Where did you go and why did you go there?
Krakow is such a key destination for school groups, so I went over to meet with our partner agent and visit all the accommodation centres that we use.
I had a jam-packed schedule and no time to waste, with my first hotel visit just an hour after landing, but luckily the transfer to Krakow only takes 25 minutes!
I have over 10 years of Health and Safety auditing experience, so our groups travelling to Krakow can be assured that we’re offering them safe and comfortable accommodation for the best possible price.
What were your impressions of the destination?
Despite Poland’s central role in the Second World War, Krakow actually escaped much of the damage inflicted on other Polish cities and many of its architectural treasures are still intact.
Krakow’s main market square, for example, is one of the largest medieval squares in Europe, and, even though it was -6 degrees and snowing, the beautiful architecture, little souvenir shops, restaurants and cafes still attracted plenty of tourists.
Did you visit any of the sights, or take part in any of the activities that school groups are able to?
After a busy day of visiting hotels, I was treated to dinner at the Ariel Jewish restaurant which is very popular with our groups.
It’s located right in the heart of the Jewish quarter and offers school groups a great traditional meal, along with live music. It really is an experience not to be missed!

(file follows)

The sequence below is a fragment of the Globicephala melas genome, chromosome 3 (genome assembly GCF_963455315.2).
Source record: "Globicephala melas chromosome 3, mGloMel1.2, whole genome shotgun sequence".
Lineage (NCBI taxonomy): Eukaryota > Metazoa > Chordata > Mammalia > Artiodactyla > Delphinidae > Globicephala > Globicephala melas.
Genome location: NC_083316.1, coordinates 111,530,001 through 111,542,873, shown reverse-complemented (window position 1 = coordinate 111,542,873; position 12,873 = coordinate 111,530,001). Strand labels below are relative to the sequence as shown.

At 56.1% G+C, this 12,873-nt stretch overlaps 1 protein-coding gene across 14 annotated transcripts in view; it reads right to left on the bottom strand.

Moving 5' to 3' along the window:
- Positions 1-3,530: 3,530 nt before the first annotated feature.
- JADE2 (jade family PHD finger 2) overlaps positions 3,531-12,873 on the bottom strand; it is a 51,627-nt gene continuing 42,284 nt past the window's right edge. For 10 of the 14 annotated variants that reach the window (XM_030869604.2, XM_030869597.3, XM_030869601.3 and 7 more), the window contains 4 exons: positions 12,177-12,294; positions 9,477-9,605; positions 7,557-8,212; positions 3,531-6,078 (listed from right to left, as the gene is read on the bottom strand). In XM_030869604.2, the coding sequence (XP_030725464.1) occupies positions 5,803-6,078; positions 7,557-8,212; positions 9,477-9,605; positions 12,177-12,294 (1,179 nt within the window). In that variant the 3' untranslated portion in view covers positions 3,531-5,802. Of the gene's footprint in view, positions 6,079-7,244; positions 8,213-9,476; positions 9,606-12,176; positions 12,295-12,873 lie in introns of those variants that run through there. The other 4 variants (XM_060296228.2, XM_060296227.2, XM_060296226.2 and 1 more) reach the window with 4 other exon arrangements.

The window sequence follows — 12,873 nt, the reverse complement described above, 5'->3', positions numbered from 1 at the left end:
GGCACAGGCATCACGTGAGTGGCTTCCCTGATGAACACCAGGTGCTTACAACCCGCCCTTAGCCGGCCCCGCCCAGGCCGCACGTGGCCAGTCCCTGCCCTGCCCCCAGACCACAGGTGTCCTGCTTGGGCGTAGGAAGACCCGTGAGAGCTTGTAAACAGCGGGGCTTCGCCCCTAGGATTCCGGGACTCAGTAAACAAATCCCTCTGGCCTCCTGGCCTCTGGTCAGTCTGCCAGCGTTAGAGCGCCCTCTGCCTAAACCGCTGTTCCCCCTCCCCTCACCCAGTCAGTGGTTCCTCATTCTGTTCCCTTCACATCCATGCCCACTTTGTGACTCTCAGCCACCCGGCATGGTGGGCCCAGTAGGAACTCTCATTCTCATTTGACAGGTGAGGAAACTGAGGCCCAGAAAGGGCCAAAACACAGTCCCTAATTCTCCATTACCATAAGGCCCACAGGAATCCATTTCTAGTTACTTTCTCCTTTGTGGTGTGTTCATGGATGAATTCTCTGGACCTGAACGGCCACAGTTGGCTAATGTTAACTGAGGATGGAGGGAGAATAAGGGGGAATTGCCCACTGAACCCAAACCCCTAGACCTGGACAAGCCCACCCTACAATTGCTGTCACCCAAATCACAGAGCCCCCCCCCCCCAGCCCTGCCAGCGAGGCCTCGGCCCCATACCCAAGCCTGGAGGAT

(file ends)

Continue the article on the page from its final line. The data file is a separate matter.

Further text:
Did you stay in/inspect any hotels? What were your impressions?
We can offer groups a great selection of accommodation in Krakow with many of the hotels located in the centre, all within easy walking distance of the main square.
We’ve worked alongside a handful of hotels for years and they really enjoy welcoming school groups, understand their requirements and are very experienced in catering for special dietary requirements!
Now you’ve visited this location, why do you think it’s a good destination for a school trip?
I learnt about the Holocaust from a textbook whilst doing my GCSE’s, but never fully grasped the gravity of it.
It was only years later, when I visited Auschwitz and saw the room filled with shoes, that it became real.
I feel it’s so important that we continue to educate young people about what happened in the past, and also teach them how vitally important it is that we respect all human beings, regardless of race, religion or beliefs.
We’re lucky that Krakow is just a short, affordable flight away from the UK, and within a few hours you could be exploring the old town, Jewish quarter, Wawel Castle or Schindler’s Factory.